Facebook’s very public fall from grace has been at the center of the news cycle for a few years now. The company’s motto used to be “move fast and break things”; now it might be “move fast and fix reputation.” On Tuesday, Wired published an article titled “15 Months of Fresh Hell Inside Facebook,” using former employees to tell the story in new detail. The report focuses on the platform’s internal corporate skirmishes and political blunders, along with the social network’s repeated failure to prioritize user privacy.
“[Facebook]’s prime decision makers had run the same playbook successfully for a decade and a half: Do what they thought was best for the platform’s growth (often at the expense of user privacy), apologize if someone complained, and keep pushing forward,” Wired editor-in-chief Nicholas Thompson and contributing editor Fred Vogelstein wrote. That “pushing forward” was confirmed in internal emails between CEO Mark Zuckerberg and Facebook executives where, as the article points out, it was determined “that Facebook promoted growth at the expense of almost any other value.”
This tactic backfired and sent CEO Mark Zuckerberg on an apology tour for the greater part of 2018 and into 2019. The Wired story details the discrepancies between Facebook’s internal messaging and its public facade. And it doesn’t end there. Just this month, what was likely an inside joke among Facebook employees surfaced publicly when Oculus announced that VR controllers with labels saying “Big Brother Is Watching” and “The Masons Were Here” were mistakenly shipped to customers. Oculus cofounder Nate Mitchell said they were prototype units not intended for buyers: “While I appreciate easter eggs, these were inappropriate and should have been removed.” Facebook, Oculus’s parent company, said it has investigated the incident and will make sure it doesn’t happen again.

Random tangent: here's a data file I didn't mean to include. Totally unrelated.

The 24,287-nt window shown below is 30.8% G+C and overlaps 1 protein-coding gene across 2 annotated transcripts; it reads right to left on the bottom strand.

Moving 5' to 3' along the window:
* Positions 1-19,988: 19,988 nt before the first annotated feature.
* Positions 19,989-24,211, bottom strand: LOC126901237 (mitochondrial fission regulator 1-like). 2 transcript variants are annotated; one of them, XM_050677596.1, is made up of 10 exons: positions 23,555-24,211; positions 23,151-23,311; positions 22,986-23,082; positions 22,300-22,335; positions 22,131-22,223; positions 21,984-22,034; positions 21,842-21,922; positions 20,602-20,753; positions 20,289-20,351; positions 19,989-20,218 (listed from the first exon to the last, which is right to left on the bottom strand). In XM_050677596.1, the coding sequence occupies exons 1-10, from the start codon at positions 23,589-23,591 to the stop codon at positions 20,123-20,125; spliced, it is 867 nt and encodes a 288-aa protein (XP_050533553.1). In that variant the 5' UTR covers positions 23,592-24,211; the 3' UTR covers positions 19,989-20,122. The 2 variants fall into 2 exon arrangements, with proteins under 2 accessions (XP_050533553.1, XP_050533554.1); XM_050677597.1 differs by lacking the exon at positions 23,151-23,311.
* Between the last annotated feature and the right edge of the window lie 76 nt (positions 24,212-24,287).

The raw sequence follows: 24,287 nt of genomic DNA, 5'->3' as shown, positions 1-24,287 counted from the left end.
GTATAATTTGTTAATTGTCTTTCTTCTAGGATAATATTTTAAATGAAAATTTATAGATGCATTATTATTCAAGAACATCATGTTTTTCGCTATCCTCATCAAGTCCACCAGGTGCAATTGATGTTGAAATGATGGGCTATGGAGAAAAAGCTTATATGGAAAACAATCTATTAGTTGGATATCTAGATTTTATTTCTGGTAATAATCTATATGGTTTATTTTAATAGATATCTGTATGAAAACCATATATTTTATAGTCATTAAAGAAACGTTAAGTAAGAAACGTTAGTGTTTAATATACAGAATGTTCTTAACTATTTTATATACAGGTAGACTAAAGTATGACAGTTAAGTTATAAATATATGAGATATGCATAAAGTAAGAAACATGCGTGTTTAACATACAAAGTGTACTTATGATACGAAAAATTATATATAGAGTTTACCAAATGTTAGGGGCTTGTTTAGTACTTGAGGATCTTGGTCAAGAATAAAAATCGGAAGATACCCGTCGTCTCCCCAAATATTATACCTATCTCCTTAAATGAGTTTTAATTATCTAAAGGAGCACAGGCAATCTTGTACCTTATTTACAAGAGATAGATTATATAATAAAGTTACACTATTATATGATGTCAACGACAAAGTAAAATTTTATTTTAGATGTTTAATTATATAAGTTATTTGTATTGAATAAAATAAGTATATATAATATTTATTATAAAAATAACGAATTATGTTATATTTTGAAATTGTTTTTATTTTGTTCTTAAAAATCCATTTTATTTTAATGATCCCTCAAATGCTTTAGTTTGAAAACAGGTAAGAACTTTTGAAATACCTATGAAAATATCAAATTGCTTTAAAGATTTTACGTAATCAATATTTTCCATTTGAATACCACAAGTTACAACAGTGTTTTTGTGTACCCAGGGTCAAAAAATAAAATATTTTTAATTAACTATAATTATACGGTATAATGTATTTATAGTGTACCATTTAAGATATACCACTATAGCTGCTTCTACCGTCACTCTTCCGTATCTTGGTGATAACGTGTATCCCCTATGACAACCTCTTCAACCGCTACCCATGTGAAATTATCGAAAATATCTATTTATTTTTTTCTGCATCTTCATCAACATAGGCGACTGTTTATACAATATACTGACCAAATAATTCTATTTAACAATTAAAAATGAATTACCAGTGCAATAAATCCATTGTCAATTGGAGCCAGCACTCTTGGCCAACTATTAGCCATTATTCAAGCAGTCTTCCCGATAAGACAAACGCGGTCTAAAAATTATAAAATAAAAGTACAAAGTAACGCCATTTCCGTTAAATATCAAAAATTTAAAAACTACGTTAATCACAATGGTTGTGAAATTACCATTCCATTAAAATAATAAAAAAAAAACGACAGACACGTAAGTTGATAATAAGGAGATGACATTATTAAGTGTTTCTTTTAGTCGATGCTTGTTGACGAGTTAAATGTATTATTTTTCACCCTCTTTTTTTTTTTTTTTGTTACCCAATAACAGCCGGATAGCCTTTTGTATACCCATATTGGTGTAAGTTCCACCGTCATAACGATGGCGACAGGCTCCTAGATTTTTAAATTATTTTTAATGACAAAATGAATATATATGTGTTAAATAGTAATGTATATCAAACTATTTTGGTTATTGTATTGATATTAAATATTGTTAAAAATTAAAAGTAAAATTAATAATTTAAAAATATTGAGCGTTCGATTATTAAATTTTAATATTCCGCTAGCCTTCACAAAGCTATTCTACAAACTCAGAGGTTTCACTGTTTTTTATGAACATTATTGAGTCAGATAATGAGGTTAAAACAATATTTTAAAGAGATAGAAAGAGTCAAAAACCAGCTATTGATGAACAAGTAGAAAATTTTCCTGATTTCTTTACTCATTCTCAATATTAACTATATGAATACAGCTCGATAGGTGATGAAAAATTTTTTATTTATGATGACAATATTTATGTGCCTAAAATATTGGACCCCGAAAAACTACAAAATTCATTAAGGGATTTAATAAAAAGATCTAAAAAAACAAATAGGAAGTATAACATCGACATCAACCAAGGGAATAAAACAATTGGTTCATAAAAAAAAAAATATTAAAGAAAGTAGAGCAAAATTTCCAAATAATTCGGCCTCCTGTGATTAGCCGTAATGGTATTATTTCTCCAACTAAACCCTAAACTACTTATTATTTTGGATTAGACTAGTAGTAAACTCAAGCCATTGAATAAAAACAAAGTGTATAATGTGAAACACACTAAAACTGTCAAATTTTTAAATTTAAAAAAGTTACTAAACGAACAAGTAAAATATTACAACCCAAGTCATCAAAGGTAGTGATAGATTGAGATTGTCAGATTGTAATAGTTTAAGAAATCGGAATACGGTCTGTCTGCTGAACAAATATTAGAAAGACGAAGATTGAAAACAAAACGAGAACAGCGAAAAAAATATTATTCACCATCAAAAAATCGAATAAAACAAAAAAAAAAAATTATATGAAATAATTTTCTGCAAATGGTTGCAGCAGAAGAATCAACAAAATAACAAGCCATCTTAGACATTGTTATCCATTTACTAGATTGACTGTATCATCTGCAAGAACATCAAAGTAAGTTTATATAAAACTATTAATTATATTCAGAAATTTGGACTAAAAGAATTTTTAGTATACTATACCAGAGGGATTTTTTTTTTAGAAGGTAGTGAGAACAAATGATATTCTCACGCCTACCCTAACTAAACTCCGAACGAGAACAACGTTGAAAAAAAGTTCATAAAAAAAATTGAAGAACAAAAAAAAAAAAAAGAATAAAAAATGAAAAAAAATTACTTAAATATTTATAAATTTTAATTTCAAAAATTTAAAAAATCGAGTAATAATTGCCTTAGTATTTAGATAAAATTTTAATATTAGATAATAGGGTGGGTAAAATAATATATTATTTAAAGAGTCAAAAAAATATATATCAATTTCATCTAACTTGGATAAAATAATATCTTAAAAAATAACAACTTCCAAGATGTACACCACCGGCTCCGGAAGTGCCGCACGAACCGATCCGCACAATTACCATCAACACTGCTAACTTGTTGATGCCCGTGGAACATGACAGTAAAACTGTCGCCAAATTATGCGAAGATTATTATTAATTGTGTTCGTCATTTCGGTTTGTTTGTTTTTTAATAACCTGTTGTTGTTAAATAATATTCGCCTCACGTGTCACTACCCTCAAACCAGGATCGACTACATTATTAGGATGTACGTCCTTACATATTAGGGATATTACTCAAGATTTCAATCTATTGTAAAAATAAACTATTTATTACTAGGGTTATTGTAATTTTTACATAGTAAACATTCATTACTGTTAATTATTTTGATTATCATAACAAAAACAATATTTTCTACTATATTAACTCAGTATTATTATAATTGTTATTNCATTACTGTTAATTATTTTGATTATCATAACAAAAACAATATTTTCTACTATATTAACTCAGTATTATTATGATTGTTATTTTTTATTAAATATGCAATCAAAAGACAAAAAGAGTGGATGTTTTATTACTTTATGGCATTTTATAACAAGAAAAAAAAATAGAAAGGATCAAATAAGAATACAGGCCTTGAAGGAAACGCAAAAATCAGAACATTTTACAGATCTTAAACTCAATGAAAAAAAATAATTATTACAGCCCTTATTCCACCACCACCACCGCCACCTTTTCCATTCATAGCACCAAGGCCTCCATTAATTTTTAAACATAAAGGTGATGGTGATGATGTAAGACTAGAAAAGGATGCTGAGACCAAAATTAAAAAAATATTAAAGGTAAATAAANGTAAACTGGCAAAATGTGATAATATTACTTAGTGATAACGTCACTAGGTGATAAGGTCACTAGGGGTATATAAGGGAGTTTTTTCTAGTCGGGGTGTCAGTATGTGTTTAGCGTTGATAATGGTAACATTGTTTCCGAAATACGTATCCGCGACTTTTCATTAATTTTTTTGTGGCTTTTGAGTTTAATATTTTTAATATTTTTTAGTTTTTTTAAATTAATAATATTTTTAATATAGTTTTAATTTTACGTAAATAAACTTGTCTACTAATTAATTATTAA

Long before Big Brother jokes, in 2004, the then-20-year-old Zuckerberg called users “dumb fucks” for handing over information—like email addresses, physical addresses, and photos—to the network. Over the years, it’s become all too apparent that privacy is not Facebook’s first priority; in fact, these leaked internal conversations only reinforce users’ fears.
Recently, it was revealed that the company “mistakenly deleted” years of Zuckerberg’s public posts on the platform. But luckily, we have the Zuckerberg Files, a digital archive of the CEO’s statements. The archive, created by privacy and internet ethics scholar Michael Zimmer, is run by the School of Information Studies at the University of Wisconsin-Milwaukee. It includes everything Zuckerberg has publicly said or posted about a wide range of topics—and here, we are highlighting his comments over the years on the issue of user privacy. It’s quite a journey, beginning with young bluster and ending with cagey lawyer-speak.
The Early, Easy Years (2005-2008)
“We give people pretty good control over their privacy.” (Mark Zuckerberg at Stanford University, 2005)
“We’re obviously, like, really sensitive to people’s privacy.” (Mark Zuckerberg guest lecture at Harvard University, 2005)
“We got people through this really big hurdle of wanting to put up their full name, or real picture, mobile phone number … and the way that that happened was by building really good privacy controls.” (Mark Zuckerberg interview at Web 2.0, 2008)
Like many users at the time, Zuckerberg held a view on privacy that fell somewhere between bullish and cavalier. It was a different, less tech-savvy era, and Facebook’s function was different. The site was still a network for university students only, centered squarely on debaucherous party photos and less-than-family-friendly comments. College kids’ .edu email addresses provided a certain amount of security to users; Facebook began as a place to share with peers only. However, that small security blanket was removed when Facebook invited the rest of the world to start using the network in 2006, and then again in 2012 when the rollout of the Timeline surfaced old (and seemingly private, or at least hard to find) Wall posts without taking measures to make certain prior conversations weren’t entirely exposed. Soon, those early days—and Facebook’s rather ambivalent attitude—would be over.
“We Are Actually A Privacy Innovation” (2009-2016)